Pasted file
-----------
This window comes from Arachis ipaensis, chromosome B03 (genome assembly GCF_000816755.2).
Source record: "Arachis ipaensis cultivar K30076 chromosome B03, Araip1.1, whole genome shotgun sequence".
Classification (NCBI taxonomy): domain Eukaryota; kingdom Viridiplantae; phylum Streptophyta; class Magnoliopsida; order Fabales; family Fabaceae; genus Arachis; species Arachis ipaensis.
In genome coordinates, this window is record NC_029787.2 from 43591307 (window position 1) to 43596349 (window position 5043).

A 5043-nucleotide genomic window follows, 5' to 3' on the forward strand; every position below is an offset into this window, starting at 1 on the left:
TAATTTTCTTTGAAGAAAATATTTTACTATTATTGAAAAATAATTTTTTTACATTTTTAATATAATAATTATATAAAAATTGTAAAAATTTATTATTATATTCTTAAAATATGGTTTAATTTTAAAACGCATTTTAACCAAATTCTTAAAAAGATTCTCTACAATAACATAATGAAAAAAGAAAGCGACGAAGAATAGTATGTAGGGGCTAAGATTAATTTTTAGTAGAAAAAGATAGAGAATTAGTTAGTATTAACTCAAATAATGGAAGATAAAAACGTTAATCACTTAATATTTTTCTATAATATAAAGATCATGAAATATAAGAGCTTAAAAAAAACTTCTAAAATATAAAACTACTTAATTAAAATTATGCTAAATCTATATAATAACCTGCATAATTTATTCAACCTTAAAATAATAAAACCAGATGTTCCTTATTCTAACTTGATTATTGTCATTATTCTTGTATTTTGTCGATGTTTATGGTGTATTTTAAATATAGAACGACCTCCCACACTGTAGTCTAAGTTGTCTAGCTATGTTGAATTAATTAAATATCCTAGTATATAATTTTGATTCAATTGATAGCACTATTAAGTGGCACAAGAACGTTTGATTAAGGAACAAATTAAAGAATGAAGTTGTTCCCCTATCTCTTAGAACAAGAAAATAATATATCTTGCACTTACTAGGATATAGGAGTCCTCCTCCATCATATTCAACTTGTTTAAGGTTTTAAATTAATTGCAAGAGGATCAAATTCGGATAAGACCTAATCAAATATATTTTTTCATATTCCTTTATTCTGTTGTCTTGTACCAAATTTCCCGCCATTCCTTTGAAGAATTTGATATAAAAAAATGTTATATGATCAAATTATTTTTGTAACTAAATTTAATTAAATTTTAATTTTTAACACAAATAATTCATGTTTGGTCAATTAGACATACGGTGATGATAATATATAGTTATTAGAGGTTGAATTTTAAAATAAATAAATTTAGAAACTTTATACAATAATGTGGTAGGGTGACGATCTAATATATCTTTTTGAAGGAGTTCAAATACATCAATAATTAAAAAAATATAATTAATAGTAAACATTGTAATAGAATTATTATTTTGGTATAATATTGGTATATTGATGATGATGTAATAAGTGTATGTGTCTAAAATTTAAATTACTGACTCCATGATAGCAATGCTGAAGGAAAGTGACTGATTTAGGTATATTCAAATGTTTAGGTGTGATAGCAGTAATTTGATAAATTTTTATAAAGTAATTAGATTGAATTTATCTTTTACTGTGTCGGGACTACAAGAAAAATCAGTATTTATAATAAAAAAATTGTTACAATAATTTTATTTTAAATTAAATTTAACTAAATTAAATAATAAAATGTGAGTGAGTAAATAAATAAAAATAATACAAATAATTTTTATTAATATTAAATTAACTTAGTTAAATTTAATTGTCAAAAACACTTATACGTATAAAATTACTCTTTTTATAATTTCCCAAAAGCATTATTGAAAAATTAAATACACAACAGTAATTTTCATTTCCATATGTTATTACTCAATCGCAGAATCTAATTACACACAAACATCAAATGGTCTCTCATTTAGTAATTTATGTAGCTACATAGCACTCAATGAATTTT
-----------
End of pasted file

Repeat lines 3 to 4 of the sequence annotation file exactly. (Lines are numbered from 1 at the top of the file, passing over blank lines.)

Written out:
Classification (NCBI taxonomy): domain Eukaryota; kingdom Viridiplantae; phylum Streptophyta; class Magnoliopsida; order Fabales; family Fabaceae; genus Arachis; species Arachis ipaensis.
In genome coordinates, this window is record NC_029787.2 from 43591307 (window position 1) to 43596349 (window position 5043).